Are you working in a job you hate just to make ends meet? Are you afraid of taking that leap into becoming an entrepreneur? You can work in a job you love and still save for retirement. Here are our top 5 ways to invest in yourself and in your job future.
1. Go to a conference
If you have an interest in something, chances are there’s a conference about it. Getting to that conference is a great way to invest in yourself. You’ll meet people who share your interests, and, better, you’ll meet people who are working in the job you want. Talk to people. Make it known what your interests are. Don’t just walk the exhibit hall. See if you can find a group going to lunch or out for drinks. This is a great way to meet some people, but don’t forget to follow up with people.
Networking tip: Monday is the only bad day to follow up with people. Your email will be lost in the shuffle of the new week.
2. Participate in local events
Whether it’s a local performance, a gym class, or a local Meetup.com group, you should find ways to get out into your local community to start making connections. If you don’t tend to be a very social person, set some goals for yourself and ease into it.
3. Take a class
Improving yourself is a great way to invest in your future. What’s something you wish you’d learned but never did? Find the time to take a class or get a tutor. It doesn’t have to be applied astrophysics. Language tutors are everywhere. Community colleges offer a variety of classes to choose from. Pick something you think you’ll enjoy and dive in.
4. Earn a certification
If your dream job is in a field that requires a certification, there’s no reason to wait. It’s just another way of investing in yourself and your future.
5. Take a Myers-Briggs test
The Myers-Briggs personality test was developed as a career placement tool. It can give you insight on where you draw energy from, how you best interact with people, and what kind of working environment you’re best suited for. Finding your personality type will give you a glimpse of yourself and can help you grow.
What are some ways you have invested in yourself? Share in the comments!
Sometimes, a startup is only as good as the team you’ve built. In honor of the team and the dreaded team-building exercises, today we talk about how to host a successful work retreat.
1. Gauge and/or excite your team’s interest
When you mention “work retreat,” many people start to figure out their excuses on how to get out of it. While that may not always be the case, before you start planning a work retreat, mention it around the office. Find out what kind of work retreat people would actually want to go on. If you open up a dialogue about the possibilities rather than dictate what is going to happen, your team will already start to feel the excitement.
Remember, you want your retreat to improve morale, not destroy it.
2. Bring good food
This may sound odd, but you want to get a good food spread. It’s important to keep you team fueled and fueled in a way that they want. Get some stuff for the health nuts as well as the food junkies. Make sure the coffee flows free. This isn’t a seminar or a conference, this is supposed to be a time for you and your team to get to know one another. They will congregate around the food table.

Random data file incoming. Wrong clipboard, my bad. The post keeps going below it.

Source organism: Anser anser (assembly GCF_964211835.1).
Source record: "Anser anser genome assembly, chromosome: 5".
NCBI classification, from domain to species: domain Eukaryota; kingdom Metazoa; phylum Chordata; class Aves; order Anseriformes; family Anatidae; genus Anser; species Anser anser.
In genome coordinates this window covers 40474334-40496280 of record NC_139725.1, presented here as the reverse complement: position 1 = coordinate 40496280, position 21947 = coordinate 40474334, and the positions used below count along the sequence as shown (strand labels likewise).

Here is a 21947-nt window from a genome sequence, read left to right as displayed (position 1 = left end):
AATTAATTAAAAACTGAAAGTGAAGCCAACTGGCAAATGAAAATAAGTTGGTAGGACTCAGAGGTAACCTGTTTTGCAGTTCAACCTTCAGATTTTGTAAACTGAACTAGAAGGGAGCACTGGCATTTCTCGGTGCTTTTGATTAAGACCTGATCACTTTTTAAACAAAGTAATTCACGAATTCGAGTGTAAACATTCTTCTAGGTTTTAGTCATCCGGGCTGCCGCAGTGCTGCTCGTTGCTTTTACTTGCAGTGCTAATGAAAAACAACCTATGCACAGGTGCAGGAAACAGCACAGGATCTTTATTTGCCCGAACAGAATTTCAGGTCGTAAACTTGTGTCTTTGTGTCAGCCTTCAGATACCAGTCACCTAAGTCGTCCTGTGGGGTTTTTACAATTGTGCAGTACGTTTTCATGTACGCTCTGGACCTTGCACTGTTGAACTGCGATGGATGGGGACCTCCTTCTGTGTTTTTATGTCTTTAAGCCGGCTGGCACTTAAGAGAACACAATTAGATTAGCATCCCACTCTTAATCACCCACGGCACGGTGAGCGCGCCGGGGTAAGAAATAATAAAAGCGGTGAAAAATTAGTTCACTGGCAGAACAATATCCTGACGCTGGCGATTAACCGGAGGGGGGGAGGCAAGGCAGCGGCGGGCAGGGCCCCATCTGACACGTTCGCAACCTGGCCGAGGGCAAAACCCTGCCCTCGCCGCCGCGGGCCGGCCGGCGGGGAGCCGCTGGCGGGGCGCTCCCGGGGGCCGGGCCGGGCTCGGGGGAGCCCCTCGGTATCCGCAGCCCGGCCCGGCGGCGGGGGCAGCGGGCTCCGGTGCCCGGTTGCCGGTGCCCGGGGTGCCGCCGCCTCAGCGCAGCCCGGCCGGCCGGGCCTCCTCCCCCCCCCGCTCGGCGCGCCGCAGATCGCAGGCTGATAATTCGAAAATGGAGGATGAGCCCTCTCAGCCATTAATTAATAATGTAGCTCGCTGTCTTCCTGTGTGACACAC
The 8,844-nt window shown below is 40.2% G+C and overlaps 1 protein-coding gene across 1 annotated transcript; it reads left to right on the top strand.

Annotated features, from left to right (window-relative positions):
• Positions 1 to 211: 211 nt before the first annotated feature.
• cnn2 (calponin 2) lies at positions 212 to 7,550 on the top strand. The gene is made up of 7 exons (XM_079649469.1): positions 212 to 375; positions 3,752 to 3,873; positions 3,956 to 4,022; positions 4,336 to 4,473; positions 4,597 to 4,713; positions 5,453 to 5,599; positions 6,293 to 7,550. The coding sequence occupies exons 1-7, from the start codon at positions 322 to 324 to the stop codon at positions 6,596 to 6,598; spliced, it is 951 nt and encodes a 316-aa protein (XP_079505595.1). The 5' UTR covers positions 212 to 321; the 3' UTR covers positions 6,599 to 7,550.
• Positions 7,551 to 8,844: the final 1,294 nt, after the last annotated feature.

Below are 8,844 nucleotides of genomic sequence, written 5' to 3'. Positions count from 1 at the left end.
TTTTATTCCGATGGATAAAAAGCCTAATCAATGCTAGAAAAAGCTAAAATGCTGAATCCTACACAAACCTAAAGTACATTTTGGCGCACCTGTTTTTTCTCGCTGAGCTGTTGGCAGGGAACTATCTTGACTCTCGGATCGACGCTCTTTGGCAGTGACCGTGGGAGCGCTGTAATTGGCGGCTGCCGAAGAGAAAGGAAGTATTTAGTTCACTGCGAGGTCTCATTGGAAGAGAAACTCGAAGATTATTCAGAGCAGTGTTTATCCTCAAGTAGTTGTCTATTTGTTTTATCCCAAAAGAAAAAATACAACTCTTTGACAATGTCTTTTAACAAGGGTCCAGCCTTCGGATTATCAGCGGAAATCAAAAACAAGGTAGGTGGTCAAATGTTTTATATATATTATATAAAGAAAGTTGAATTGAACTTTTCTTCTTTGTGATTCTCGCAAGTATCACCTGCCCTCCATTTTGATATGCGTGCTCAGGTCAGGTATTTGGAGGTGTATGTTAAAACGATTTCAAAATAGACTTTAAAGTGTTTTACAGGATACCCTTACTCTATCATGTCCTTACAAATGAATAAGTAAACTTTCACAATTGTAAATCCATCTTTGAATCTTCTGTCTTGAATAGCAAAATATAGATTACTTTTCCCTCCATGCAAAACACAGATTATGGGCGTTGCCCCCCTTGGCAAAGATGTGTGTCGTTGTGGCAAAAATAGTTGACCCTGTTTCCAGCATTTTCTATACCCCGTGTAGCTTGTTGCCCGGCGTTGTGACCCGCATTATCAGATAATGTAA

And, on that note:
3. Encourage social time
A work retreat is not a lecture.
Read that again.
You don’t have a work retreat to lecture your team. You can lecture your team at any time. Make the retreat something different. Throughout the day, have times planned when people can sit down, relax, and socialize. Lunch is obviously a big opportunity for socializing, but also try to think of other times when you can break for some social time.
4. Make an agenda
Of course, you want to know what you’re doing at your work retreat. You should make out a schedule to determine what you’ll be doing and when. But, don’t be afraid to throw out the agenda. If something is going well and people are connecting, let them lead you where you want to go. You can always pick up the other stuff later.
What are your tips on throwing a positive work retreat? Do you have a great work retreat story? Share in the comments!
You need to write a business plan before you get started with your business. It’s not just a document to pitch your idea to investors. It’s a way you get set goals and PLAN for the running of your business (funny how that works, isn’t it?). If you’ve never written a business plan or you’ve written three dozen, here are our 4 tips to remember when you write your business plan.
1. Cut the fluff
Remember when you were in high school and had to make that 5 page count? Remember how you pulled out the thesaurus and made every word as long as possible just to make the requirement? Even if you didn’t, somewhere in your past, you are guilty of pumping a paper with fluff. Be concise. Get to the point.
Plus, any potential investor will see through the fluff anyway. Don’t make them hunt through the clutter.
2. Be realistic